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Neodymium Rare Earth Magnets

gary350

Well-Known Member
Thread starter #6
I was thinking it might have something to do with the chemical make up of the magnet or density of the magnetic material or the power used to charge the magnets. N52 is stronger than N48. Also maybe magnets are ordered by the user to have a specific strength. There has to be quality control to get each rating.
 

dknguyen

Well-Known Member
Most Helpful Member
#7
Temp? I don't think so. Temp has to do with the binder technology for the powdered magnetic materials. There is a separate code for temp rating on these magnets.
Yeah you're right. But your reasoning about the binder technology sounds a bit strange to me. How come the concerns I always hear about magnets at higher temperatures is demagnetization first, and never the disintegration of the binder material?
 

gophert

Active Member
#8
Yeah you're right. But your reasoning about the binder technology sounds a bit strange to me. How come the concerns I always hear about magnets at higher temperatures is demagnetization first, and never the disintegration of the binder material?
Because you are confusing alloy magnets with NdFeB magnets. The Curie Temp (demagnetization temp) of a powdered NdFeB magnet is way above the max operating temp of the binder. 400°F difference for the more standard binders.
 
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gophert

Active Member
#10
This table does show that N52 magnets have a lower working temperature than the N35 &N48 magnets.
Here is a link to more information on neodymium magnets.
Les.
Your first table must have a typo - your second table clearly states that the "N" class (lowest temp rating) means 80°C max working temp. I don't know why they show an N52 to be <65°C. If it is less than 80, it is not an N52.
 

dknguyen

Well-Known Member
Most Helpful Member
#11
Because you are confusing alloy magnets with NdFeB magnets. The Curie Temp (demagnetization temp) of a powdered NdFeB magnet is way above the max operating temp of the binder. 400°F difference for the more standard binders.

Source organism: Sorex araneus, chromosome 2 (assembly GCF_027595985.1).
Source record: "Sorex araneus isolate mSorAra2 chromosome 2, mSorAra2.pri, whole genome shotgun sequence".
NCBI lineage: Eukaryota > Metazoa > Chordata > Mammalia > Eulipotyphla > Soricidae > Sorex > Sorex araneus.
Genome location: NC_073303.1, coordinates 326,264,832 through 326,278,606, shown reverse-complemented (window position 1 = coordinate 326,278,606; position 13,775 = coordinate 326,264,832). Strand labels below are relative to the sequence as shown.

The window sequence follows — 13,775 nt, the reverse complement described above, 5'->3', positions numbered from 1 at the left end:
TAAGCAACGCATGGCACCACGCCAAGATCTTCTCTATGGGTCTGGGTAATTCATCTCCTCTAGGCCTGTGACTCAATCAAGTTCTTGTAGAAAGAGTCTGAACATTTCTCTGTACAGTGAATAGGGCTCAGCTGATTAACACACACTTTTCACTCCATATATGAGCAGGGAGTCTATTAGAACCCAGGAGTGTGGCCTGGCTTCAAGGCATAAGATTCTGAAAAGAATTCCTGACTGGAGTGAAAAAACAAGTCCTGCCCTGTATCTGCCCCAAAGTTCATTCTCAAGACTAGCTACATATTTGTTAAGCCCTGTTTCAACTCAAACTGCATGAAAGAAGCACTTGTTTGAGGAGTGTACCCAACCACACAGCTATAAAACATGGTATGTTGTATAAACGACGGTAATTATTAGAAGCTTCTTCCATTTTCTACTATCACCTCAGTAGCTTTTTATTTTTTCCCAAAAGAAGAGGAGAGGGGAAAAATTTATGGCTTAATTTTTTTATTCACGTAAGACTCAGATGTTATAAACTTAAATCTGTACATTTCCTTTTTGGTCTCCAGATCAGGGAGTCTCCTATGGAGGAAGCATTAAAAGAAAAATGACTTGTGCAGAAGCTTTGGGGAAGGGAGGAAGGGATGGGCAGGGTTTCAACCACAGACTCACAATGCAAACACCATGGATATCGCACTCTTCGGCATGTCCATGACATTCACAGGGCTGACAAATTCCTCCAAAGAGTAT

No, I know we're talking about NdFeB magnets here. By alloy magnets I assume you mean something like Samarium Cobalt which is more expensive and used when temperatures exceed what NdFeB can handle.

I have never heard of the binder being the temperature limiting factor before demagnetization for rare earth magnets. What is the actual temperature at the binder fails at? The Curie temperature might be 310C/590F, but that's irrelevant because that is when the magnet is completely de-magnetized and no one is ever going to operate a magnet anywhere near that point. Loss of magnetic strength occurs far earlier starting at 80C/176F which is considered to be the maximum operating temperature for common grades.
 
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gophert

Active Member
#14
The powders used to make them are sintered to a higher density and less oxidation during the processing. A fraction of a percent of void space make a huge difference.
 

gary350

Well-Known Member
Thread starter #15
The powders used to make them are sintered to a higher density and less oxidation during the processing. A fraction of a percent of void space make a huge difference.
That is a good place to start the investigation. A 52 will be heaver than a 48 if both magnets are the same physical size.
 

gophert

Active Member
#18
Yup, a few things not covered are,
The powder needs to be mixed in the V-blender cause binder material is added to help keep the powder in the compressed shape. Usually a wax or oil.

Also, the guy explaining the process seems much more impressed with the high voltage to magnetize and then says "at 12.5 amps". If you look at the magnetizer, it says "12.5 kA" which explains a lot.

To achieve the highest possible grades,
1) after the jet milling process, the particle sizes are separated and then recombined to achieve the maximum possible density (e.g. combine 30% of a small particles with 70% large particles - large particles are 10x diameter of small ). Large particles must be same size or smaller than typical particles used for lower grade magnets so micron-scale powders must be used for "small" particle sizes. Everything must be done under inert gases once micron-scale particles are used to avoid oxidation.

2) the optimized packing of particle sizes makes compressing the powders into a shape much more difficult because the packed material does not flow well. Simple, single-hit compression does not work as well to get a dense "green" part. Additional tricks are used.

3) shrinking the little voids as much as possible after sintering involves a second, high pressure heat-treatment process (known as "HIPPING") to squeeze out the voids and achieve maximum density.

4) even higher magnetic field is used to magnetize the sintered + HIPPED parts which takes more time to charge and cool.
 
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